It was a relief to find, when I clicked on this article from New Scientist
, that the author had already made the Willy Wonka reference. When you read about researchers feeding caramel to E. coli, and then powering a fuel cell with the excreted hydrogen, it's hard to pass up the image of Oompa-Loompas in coveralls tipping chocolate into the gas tank of a candy car.
The team fed Escherichia coli bacteria diluted caramel and nougat waste. The bacteria consumed the sugar and produced hydrogen, which they make with the enzyme hydrogenase, and organic acids. The researchers then used this hydrogen to power a fuel cell, which generated enough electricity to drive a small fan.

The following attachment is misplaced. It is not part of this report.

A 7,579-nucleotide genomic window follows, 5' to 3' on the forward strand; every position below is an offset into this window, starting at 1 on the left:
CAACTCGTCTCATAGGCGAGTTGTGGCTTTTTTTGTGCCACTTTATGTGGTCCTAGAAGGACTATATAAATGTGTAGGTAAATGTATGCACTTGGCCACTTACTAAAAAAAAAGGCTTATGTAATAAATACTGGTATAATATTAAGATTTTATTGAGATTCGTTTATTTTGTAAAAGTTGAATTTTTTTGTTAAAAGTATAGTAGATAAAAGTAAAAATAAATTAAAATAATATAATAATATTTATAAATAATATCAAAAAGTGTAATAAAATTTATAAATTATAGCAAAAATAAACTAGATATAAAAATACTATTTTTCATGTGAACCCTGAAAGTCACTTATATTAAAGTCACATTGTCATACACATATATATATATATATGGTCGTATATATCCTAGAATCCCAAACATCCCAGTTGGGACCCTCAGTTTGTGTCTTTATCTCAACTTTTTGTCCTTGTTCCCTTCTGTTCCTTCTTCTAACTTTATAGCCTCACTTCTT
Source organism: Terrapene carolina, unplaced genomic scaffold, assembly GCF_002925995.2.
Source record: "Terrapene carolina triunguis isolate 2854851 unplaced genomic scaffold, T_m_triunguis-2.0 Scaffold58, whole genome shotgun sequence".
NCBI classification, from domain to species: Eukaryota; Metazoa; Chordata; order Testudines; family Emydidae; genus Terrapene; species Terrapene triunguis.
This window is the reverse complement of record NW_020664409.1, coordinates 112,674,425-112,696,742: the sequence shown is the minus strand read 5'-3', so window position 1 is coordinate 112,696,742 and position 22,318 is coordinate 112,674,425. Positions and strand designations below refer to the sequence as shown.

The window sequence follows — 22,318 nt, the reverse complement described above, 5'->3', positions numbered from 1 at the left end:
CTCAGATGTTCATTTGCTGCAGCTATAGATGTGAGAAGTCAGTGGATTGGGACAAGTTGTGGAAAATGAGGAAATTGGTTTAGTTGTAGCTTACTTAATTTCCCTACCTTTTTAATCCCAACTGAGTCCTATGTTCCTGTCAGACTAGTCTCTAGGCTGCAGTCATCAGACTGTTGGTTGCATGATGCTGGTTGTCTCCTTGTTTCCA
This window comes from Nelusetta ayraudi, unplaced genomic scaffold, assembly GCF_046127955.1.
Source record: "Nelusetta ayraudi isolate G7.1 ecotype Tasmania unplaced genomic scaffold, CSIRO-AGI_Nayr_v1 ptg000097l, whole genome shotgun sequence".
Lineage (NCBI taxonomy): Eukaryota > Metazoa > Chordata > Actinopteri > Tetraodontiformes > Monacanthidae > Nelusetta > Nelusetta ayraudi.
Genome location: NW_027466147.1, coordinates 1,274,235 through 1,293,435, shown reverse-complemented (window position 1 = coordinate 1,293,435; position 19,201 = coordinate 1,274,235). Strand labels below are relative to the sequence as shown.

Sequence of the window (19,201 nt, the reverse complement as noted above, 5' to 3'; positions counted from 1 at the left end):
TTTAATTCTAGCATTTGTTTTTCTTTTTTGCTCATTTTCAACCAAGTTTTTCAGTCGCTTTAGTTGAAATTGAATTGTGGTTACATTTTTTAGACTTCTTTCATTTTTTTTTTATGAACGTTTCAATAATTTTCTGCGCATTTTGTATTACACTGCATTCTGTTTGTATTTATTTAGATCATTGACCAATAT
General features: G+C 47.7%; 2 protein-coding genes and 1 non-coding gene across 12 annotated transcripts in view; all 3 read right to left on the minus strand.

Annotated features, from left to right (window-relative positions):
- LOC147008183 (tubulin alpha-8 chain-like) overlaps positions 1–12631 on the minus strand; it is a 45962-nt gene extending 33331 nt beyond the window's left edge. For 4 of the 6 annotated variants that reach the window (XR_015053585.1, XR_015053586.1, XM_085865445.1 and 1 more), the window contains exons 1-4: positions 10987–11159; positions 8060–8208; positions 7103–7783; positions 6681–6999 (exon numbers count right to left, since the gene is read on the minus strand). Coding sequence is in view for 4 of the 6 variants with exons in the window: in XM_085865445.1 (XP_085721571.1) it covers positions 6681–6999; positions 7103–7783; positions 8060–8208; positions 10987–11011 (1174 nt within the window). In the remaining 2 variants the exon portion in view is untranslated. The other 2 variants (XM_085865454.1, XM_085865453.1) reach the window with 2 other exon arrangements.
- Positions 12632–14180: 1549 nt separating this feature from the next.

Now, of course, this has the same problem as any other energy source: namely, it takes energy to make caramel and nougat, just like it takes energy to make biodiesel and ethanol. And eventually, at least right now, all our energy comes from oil. But if there really is a significant "waste sweeties" backlog, maybe the Wonka-car is a good candidate for limiting our oil use -- operate our surrealistic fantasy chocolate factories off of oil, and use bacteria-fueled hydrogren cells for things like running people off the roads with our candy-powered SUVs.